The Common Good

The First Step: Let Us Pray

Photos of Joseph Kony (L) and George Clooney (R) via Getty Images.
Photos of Joseph Kony (L) and George Clooney (R) via Getty Images.

George Clooney and others were arrested on the steps of the Sudanese embassy last week to call attention to the violence in South Sudan. The actor-activist, along with Jon Prendergast, testified before the Senate Foreign Relations committee and conducted a series of media interviews to explain the situation in South Sudan, the world’s newest nation.

I applaud Clooney for using his star power to shine a light on the violence in South Sudan. Now that we see the problem the question for us is: what does this situation require of me personally?

Similarly, when we watch the Kony 2012 video that, for all of its flaws, informs people about the crimes against humanity of Joseph Kony and the efforts to bring him to justice, the same question arises.

The world is full to the brim with tragedy. We see the violence in Syria, people protesting their government are killed by their own government. We see world leaders who cannot come to consensus about the right thing to do.

What action will at once end the violence, protect the people, and depose an illegitimate government while not increasing violence in a complicated and volatile region of the world?

War drags on in Afghanistan, and a United States warrior who has seen much too much war, goes on a rampage, killing innocent Afghans, including children.  

And we observe all of this within the context of the challenges of our own lives. We face our own difficulties — economic, physical, psychological, spiritual, family, and on and on.

What is God asking us to do? What is possible for us to do?

I say: Let us pray. This is the first step.

I believe in the worth of prayer. It has been a source of peace for me since I was a little girl saying my prayers at bedtime.The more I try to understand the phenomenology of prayer, the more the words to describe it slip away from me at the very moment when I think I have them.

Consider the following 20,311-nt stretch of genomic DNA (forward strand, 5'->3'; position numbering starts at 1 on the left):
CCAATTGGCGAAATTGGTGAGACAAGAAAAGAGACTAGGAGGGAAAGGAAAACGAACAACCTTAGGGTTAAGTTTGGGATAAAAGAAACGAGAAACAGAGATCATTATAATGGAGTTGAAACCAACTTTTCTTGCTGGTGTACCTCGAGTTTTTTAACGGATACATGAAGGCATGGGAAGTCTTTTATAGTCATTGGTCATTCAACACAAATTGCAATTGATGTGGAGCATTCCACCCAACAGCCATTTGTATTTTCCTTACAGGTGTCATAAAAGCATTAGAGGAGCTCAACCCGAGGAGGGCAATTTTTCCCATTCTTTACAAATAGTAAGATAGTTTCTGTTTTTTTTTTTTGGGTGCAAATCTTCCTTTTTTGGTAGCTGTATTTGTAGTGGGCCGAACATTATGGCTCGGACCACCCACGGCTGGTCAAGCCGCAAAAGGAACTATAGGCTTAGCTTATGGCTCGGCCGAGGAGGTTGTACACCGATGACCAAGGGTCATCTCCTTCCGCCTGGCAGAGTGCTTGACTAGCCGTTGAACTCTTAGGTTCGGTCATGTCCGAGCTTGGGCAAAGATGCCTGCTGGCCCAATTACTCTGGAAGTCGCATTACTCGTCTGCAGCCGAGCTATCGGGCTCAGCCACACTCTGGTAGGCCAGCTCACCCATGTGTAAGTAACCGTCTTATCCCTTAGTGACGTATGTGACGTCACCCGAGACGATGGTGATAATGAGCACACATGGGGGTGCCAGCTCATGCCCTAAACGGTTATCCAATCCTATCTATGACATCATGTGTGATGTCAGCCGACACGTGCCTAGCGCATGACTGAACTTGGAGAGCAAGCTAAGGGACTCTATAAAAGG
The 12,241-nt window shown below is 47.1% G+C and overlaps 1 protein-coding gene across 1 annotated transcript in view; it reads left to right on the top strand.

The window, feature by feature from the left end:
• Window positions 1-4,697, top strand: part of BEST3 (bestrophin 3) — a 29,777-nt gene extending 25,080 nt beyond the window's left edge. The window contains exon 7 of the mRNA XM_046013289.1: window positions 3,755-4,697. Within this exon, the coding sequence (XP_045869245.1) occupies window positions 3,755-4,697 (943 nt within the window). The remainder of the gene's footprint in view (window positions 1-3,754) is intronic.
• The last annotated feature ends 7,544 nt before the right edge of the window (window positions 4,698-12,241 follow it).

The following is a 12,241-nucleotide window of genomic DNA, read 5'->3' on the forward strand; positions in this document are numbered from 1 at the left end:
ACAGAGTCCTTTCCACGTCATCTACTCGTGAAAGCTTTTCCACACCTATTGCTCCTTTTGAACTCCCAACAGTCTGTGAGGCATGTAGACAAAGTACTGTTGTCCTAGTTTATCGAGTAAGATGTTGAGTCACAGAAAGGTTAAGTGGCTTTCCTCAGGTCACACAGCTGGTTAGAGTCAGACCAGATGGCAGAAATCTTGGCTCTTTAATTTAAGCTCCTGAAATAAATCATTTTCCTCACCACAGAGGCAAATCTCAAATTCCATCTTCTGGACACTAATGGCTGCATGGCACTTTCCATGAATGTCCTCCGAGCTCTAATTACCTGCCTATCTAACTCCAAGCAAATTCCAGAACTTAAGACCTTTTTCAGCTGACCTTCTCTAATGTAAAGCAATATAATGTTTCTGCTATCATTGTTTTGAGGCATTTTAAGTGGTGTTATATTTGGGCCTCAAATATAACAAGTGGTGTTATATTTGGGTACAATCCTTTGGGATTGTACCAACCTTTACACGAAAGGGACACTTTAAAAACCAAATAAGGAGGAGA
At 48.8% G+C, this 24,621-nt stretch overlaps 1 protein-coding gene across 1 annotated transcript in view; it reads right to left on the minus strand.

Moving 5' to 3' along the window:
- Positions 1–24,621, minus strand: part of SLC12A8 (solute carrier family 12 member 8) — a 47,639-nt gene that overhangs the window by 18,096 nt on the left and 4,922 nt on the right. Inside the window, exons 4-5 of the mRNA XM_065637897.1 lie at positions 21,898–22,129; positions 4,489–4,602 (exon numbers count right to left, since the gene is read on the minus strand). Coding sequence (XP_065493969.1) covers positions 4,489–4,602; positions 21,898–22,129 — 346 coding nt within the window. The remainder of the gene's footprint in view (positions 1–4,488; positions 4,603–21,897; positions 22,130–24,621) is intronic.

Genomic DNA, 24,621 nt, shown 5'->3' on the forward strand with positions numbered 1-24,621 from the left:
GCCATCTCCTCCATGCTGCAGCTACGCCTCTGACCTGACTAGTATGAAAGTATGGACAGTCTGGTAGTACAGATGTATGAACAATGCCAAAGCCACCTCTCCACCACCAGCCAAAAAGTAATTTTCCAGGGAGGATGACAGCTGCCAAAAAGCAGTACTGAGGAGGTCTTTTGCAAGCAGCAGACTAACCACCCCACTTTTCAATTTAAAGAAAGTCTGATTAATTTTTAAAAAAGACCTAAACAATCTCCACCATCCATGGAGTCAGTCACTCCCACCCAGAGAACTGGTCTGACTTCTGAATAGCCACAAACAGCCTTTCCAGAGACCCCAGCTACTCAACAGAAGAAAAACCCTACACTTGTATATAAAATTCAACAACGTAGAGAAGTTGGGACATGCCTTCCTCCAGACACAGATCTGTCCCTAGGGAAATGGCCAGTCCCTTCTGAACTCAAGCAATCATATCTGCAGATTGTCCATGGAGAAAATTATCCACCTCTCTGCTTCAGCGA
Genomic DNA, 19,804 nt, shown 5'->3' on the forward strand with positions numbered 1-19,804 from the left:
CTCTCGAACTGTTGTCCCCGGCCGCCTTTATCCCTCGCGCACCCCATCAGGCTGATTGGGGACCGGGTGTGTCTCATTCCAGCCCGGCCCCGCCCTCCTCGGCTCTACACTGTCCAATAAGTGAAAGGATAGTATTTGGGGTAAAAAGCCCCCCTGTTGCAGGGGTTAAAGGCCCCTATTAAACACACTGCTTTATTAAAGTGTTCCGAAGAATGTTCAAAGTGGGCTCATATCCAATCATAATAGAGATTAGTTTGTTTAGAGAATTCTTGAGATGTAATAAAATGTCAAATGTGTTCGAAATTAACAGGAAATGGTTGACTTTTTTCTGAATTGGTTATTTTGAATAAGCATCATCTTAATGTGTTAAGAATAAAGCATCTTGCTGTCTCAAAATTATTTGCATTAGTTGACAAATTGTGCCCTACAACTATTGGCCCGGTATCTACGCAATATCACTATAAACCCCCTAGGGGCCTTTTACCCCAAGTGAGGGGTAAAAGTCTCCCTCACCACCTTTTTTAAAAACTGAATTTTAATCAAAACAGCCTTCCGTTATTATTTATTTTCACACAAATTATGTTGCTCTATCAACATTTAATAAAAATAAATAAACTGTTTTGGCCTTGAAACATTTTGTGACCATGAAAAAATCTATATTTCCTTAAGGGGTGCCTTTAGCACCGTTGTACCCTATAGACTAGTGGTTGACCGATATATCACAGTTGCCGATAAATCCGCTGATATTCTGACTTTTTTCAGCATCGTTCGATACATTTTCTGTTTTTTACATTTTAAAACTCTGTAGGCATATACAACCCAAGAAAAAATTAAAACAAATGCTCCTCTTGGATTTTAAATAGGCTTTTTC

Like God and many spiritual things, prayer is a mystery. It is an open door to the transcendent; it is a two-way communication. It is more than a wish list. It is a kind of surrender to faith that there is a God, a Divine essence, a presence, a Love that is so profound that it can make sense out of what to us seems a chaotic mess.  Prayer becomes a way of knowing.  It relies on the truth of the wisdom that prayer changes things.  Biblical wisdom teaches us: “The prayer of the righteous is powerful and effective.” (James 5:16)

We also know from Biblical wisdom that in conflict situations, “the weapons of our warfare are not merely human, but they have divine power to destroy strongholds.” (II Corinthians 10:4) It is very easy to become weary of all of the trouble in the world. We do not know what to do. Yet, Jesus instructed us: “Take my yoke upon you, learn from me; for I am gentle and humble in heart and you will find rest for your souls. For my yoke is easy, and my burden light” (Matthew11:29-30)

We are not all famous Hollywood actors or videographers, but we can all pray in faith believing that God is able. We can pray that the love of God overcome the evil in the hearts of all the world’s war criminals.  We can give thanks for the people working hard to help us know for what and for whom we ought to pray.

WARNING: When we pray, God gives us an assignment.

Dr. Valerie Elverton Dixon is an independent scholar who publishes lectures and essays at JustPeaceTheory.com. She received her Ph.D. in religion and society from Temple University and taught Christian ethics at United Theological Seminary and Andover Newton Theological School.

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